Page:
0
We're unable to sign you in at this time. Please try again in a few minutes.
Retry
We were able to sign you in, but your subscription(s) could not be found. Please try again in a few minutes.
Retry
There may be a problem with your account. Please contact the AMA Service Center to resolve this issue.
Contact the AMA Service Center:
Telephone: 1 (800) 262-2350 or 1 (312) 670-7827  *   Email: subscriptions@jamanetwork.com
Error Message ......
Original Contribution |

Effects of 2- vs 4-Week Attending Physician Inpatient Rotations on Unplanned Patient Revisits, Evaluations by Trainees, and Attending Physician Burnout:  A Randomized Trial FREE

Brian P. Lucas, MD, MS; William E. Trick, MD; Arthur T. Evans, MD, MPH; Benjamin Mba, MRCP; Jennifer Smith, MD; Krishna Das, MD; Peter Clarke, MD; Anita Varkey, MD; Suja Mathew, MD; Robert A. Weinstein, MD
[+] Author Affiliations

Author Affiliations: Department of Medicine, Cook County Health and Hospitals System and Rush Medical College (Drs Lucas, Trick, Mba, Smith, Das, Clarke, Mathew, and Weinstein), and Department of Medicine, Loyola University Medical Center and Stritch School of Medicine (Dr Varkey), Chicago, Illinois; and Department of Medicine, New York Presbyterian Hospital and Weill Cornell Medical College, New York, New York (Dr Evans).


JAMA. 2012;308(21):2199-2207. doi:10.1001/jama.2012.36522.
Text Size: A A A
Published online

Context Data are sparse on the effect of varying the durations of internal medicine attending physician ward rotations.

Objective To compare the effects of 2- vs 4-week inpatient attending physician rotations on unplanned patient revisits, attending evaluations by trainees, and attending propensity for burnout.

Design, Setting, and Participants Cluster randomized crossover noninferiority trial, with attending physicians as the unit of crossover randomization and 4-week rotations as the active control, conducted in a US university-affiliated teaching hospital in academic year 2009. Participants were 62 attending physicians who staffed at least 6 weeks of inpatient service, the 8892 unique patients whom they discharged, and the 147 house staff and 229 medical students who evaluated their performance.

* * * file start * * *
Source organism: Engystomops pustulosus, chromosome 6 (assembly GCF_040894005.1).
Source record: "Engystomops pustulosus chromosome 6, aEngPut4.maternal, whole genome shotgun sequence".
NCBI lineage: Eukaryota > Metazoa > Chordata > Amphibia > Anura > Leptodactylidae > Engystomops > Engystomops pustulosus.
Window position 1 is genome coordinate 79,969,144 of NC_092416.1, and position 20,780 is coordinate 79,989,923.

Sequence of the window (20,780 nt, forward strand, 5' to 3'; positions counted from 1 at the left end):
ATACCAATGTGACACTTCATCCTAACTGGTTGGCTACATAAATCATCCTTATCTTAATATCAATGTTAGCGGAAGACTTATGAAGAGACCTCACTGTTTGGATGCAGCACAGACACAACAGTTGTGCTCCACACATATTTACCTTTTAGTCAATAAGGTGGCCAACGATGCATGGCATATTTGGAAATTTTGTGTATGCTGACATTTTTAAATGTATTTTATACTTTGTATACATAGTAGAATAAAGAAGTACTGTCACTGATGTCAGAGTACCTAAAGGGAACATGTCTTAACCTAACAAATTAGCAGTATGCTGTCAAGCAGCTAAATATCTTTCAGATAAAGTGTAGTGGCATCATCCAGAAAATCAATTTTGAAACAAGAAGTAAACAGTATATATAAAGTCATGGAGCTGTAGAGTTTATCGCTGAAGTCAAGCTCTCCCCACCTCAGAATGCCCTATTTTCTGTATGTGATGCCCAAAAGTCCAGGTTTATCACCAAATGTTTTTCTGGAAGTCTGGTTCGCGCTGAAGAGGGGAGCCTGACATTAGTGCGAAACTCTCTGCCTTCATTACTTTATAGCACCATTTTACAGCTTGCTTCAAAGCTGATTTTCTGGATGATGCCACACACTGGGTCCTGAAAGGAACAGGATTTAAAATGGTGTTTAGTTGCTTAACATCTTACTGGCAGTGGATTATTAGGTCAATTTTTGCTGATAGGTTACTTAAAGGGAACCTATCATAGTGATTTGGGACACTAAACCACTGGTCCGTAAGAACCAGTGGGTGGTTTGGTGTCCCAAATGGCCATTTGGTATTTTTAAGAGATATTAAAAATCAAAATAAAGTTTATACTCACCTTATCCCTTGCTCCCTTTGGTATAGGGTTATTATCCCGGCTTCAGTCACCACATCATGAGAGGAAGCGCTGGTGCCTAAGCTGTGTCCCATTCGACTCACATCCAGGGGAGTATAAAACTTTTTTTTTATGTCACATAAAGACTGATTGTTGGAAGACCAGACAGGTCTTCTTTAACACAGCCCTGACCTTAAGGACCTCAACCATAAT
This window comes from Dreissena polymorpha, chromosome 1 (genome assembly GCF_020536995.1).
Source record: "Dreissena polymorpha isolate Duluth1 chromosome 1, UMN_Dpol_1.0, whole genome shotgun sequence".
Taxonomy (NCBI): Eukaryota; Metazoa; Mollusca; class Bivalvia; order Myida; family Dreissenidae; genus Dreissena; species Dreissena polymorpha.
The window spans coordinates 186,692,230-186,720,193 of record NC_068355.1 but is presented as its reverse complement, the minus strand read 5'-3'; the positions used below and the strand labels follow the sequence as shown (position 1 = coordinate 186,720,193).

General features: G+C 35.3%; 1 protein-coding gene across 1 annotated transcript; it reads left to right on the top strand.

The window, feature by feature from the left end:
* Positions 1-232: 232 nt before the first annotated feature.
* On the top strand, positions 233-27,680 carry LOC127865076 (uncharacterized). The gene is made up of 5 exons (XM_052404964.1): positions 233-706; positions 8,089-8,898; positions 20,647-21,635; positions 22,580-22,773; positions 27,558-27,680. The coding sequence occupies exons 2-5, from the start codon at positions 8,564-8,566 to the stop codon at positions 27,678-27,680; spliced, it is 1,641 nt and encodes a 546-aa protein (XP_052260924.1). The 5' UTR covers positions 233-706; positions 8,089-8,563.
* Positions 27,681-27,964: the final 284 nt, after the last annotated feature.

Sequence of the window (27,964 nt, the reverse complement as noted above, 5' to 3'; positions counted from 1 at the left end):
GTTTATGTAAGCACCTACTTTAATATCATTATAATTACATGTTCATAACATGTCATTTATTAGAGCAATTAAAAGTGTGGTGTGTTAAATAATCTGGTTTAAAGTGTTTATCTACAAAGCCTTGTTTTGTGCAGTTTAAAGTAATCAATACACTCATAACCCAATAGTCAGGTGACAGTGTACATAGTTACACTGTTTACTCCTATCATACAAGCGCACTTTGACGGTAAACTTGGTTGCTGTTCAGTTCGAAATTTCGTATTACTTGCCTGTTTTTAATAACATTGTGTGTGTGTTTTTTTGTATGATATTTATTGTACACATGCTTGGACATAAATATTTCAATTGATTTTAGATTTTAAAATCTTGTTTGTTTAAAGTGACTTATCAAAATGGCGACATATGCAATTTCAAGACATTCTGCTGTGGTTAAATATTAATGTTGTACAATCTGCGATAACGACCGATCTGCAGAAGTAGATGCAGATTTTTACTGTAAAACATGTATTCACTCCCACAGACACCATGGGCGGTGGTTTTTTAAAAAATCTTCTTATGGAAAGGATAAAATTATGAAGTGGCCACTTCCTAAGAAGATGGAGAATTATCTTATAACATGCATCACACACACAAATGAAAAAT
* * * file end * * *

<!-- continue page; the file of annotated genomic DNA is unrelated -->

Intervention Assignment to random sequences of 2- and 4-week rotations.

Main Outcome Measures Primary outcome was 30-day unplanned revisits (visits to the hospital's emergency department or urgent ambulatory clinic, unplanned readmissions, and direct transfers from neighboring hospitals) for patients discharged from 2- vs 4-week within-attending-physician rotations. Noninferiority margin was a 2% increase (odds ratio [OR] of 1.13) in 30-day unplanned patient revisits. Secondary outcomes were length of stay; trainee evaluations of attending physicians; and attending physician reports of burnout, stress, and workplace control.

Results Among the 8892 patients, there were 2437 unplanned revisits. The percentage of 30-day unplanned revisits for patients of attending physicians on 2-week rotations was 21.2% compared with 21.5% for 4-week rotations (mean difference, –0.3%; 95% CI, –1.8% to +1.2%). The adjusted OR of a patient having a 30-day unplanned revisit after 2- vs 4-week rotations was 0.97 (1-sided 97.5% upper confidence limit, 1.07; noninferiority P = .007). Average length of stay was not significantly different (geometric means for 2- vs 4-week rotations were 67.2 vs 67.5 hours; difference, –0.9%; 95% CI, –4.7% to +2.9%). Attending physicians were more likely to score lower in their ability to evaluate trainees after 2- vs 4-week rotations by both house staff (41% vs 28% rated less than perfect; adjusted OR, 2.10; 95% CI, 1.50-3.02) and medical students (82% vs 69% rated less than perfect; adjusted OR, 1.41; 95% CI, 1.06-2.10). They were less likely to report higher scores of both burnout severity (16% vs 35%; adjusted OR, 0.39; 95% CI, 0.26-0.58) and emotional exhaustion (19% vs 37%; adjusted OR, 0.45; 95% CI, 0.31 to 0.64) after 2- vs 4-week rotations.